U.S. Mobile Operator Sprint Plans to Launch NFC

Apr 5 2011

Sprint, the third largest U.S. mobile carrier, is planning to launch NFC services before the end of the year, a spokeswoman for the telco confirmed to NFC Times.

The Sprint service would eventually compete with the Isis joint venture led by Sprint’s much larger rivals, AT&T and Verizon Wireless. But Sprint does not plan to launch its own payment service or brand, as Isis does, according to Sprint vice president of product platforms Kevin McGinnis, as quoted in a Bloomberg news service story today.

"We intend to make this an open solution, where consumers can use their phone in a variety of physical locations," McGinnis was quoted as saying. "Because we’re allowing other brands and other institutions to participate, they can also tell their consumers that this is available on Sprint."

The spokeswoman told NFC Times the telco expects to be ready to launch before the end of the year. "We are actively talking with others in the mobile-payment ecosystem to make that happen in 2011," she said.

Sprint would apparently open its NFC-enabled wallet to such brands as Visa and MasterCard Worldwide, which could bring in their banking customers to issue Visa payWave or MasterCard PayPass applications, respectively. The telco would not make money on transaction fees, but by sharing revenue from targeted advertising and coupons, suggested McGinnis, according to the article. There were few other details available.

There had been some rumblings recently that Sprint would push forward by itself with an NFC-based mobile wallet, after it had dropped out last spring or winter of what would become the Isis joint venture, as NFC Times reported. Sprint had been a lead partner in the planning of Isis, but there was speculation it decided it couldn’t afford to invest capital in the venture while dealing with sustained subscriber losses.

With AT&T’s proposed acquisition of T-Mobile USA, which is also a part of the Isis JV, Sprint would rank an even more distant third among national carriers than it does now. While Sprint might believe it could attract new subscribers with novel NFC services, it would likely be difficult to get customers of other mobile operators to switch to Sprint just to use NFC payment, couponing, social networking and related services.

And besides the competing offer from Isis, there will be other NFC mobile wallets. That includes a high-profile initiative from Google, which also wants to share in advertising revenue and would open the wallet to brands such as MasterCard and banks such as Citigroup.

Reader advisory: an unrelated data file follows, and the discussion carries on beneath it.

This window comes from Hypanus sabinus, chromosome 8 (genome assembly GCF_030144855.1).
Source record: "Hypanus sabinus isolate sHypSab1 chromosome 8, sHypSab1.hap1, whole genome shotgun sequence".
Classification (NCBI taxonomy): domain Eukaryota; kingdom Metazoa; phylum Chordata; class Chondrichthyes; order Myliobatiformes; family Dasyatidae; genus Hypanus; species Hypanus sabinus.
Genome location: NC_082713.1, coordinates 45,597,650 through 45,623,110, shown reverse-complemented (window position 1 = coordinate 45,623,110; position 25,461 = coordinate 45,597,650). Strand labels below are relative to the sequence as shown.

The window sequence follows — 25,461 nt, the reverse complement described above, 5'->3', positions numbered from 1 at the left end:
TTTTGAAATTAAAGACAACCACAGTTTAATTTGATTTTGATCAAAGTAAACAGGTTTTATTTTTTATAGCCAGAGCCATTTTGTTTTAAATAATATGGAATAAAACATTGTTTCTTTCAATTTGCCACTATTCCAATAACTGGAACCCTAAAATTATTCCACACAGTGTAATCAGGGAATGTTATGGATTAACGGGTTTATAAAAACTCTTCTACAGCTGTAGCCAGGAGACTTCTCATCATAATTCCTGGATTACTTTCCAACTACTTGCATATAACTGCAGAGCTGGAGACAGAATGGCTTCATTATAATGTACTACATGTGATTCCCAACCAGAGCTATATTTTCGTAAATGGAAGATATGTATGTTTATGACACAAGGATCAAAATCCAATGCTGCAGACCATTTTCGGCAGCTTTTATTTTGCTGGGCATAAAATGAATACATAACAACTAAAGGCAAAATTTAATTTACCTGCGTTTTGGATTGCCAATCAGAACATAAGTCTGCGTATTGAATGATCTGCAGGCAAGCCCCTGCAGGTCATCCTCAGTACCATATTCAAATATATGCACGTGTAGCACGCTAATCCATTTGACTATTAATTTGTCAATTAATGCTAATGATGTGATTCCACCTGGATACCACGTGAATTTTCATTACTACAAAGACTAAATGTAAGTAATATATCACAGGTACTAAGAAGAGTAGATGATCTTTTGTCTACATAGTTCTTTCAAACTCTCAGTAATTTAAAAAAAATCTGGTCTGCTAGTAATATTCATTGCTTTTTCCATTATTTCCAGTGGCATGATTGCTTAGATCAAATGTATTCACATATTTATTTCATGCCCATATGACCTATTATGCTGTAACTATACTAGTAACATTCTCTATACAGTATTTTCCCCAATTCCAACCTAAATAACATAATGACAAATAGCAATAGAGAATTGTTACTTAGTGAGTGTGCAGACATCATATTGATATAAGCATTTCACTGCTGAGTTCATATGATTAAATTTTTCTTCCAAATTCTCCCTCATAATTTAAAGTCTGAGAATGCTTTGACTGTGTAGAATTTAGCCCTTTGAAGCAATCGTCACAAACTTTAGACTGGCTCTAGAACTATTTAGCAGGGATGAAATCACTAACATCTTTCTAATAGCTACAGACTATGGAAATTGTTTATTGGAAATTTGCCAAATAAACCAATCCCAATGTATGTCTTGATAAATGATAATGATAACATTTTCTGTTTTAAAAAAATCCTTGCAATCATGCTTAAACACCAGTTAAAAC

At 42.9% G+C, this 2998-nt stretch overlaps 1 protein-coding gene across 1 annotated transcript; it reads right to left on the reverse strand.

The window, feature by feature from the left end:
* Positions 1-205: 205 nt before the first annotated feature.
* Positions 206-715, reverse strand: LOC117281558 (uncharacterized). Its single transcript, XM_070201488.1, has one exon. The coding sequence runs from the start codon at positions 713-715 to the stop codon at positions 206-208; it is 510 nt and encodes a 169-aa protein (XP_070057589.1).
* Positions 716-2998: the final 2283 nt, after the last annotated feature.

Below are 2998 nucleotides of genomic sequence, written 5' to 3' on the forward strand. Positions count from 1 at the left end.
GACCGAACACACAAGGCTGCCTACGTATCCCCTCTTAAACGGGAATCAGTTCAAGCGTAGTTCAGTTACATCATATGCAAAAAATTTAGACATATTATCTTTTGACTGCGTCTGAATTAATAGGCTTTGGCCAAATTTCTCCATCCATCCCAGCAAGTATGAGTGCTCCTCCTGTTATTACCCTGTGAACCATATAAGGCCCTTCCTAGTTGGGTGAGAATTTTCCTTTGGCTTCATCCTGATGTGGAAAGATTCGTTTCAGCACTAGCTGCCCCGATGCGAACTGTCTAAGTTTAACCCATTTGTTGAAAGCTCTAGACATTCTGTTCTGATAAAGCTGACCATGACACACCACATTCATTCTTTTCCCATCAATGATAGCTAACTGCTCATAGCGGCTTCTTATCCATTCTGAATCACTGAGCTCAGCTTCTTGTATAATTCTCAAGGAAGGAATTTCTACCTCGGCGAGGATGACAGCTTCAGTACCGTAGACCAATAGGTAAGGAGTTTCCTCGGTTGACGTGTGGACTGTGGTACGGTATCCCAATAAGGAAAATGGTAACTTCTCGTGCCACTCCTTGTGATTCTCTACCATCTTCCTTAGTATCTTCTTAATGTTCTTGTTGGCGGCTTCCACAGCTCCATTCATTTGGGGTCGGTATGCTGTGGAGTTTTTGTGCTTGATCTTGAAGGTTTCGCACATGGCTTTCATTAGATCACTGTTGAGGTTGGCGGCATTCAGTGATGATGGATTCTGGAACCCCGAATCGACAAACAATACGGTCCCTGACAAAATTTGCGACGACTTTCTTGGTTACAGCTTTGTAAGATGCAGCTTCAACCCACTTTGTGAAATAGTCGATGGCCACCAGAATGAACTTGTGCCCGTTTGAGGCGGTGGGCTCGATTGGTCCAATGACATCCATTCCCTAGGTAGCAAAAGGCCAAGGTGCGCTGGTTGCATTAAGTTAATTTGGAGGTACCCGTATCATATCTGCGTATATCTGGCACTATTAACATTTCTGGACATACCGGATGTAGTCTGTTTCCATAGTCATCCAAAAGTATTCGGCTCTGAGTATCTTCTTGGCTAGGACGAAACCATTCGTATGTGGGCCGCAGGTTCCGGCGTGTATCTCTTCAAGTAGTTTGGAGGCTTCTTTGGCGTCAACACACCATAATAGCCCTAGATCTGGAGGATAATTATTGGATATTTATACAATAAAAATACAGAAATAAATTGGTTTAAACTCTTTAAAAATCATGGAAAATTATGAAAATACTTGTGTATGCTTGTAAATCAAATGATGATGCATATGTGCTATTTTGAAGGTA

Isis, which plans to launch NFC services in 2012, has been stressing of late that its wallets will be open to a variety of service providers and banks.

Update: Isis, in announcing the location of its first pilot, Salt Lake City, Utah, also said late Monday that it would also be open to other payment networks. The joint venture is partnering with Discover Financial Services to use Discover’s retail network, and its first banking partner is Barclaycard US, a small credit card issuer stateside. It remains to be seen, however, whether the Isis brand would co-exist in the same wallet with accounts branded Visa or MasterCard, which will be direct competitors.

"Personally, I reckon Sprint needs to be in on the Isis roster, and Isis needs to open up to Visa and MasterCard," Nick Holland, senior analyst at U.S.-based Yankee Group told NFC Times. "Could be we are on the cusp of a really unpleasant end-user experience with so many separate players trying to shape the NFC landscape and their slice of it." End update

The main line of attack from the major card schemes so far has been to paint Isis as a closed payment service.

"For us, mobile payment is really about consumers using the accounts they have, from the banks they trust, in the devices that they love," said Dave Wentker, head of mobile product development at Visa Inc., in an obvious reference to Isis. He was speaking last month during a conference at the International CTIA Wireless trade show in Orlando. He added: "We expect there to be a lot of Visa products in those (other) wallets."

Whether that turns out to include a Sprint wallet remains to be seen. Visa has been keeping a low profile on its plans for full NFC phones. 

It’s not clear how many new NFC phones will be available by the end of the year. Some Android handset makers, including Samsung, HTC and LG Electronics, are expected to have NFC models out this year. So will Research in Motion with perhaps several NFC-enabled BlackBerrys. Nokia plans to have more Symbian smartphones on the market this year, and later is expected to introduce Nokia Windows Phone models supporting NFC. That is in addition to the Nexus S Android smartphone from Google, which is manufactured by Samsung.

The number of merchants accepting contactless payment from either cards or NFC phones will also be a challenge for the backers of the Sprint wallet and others wallets. Fewer than 3% of merchants accepting conventional cards are equipped to accept contactless in the United States.

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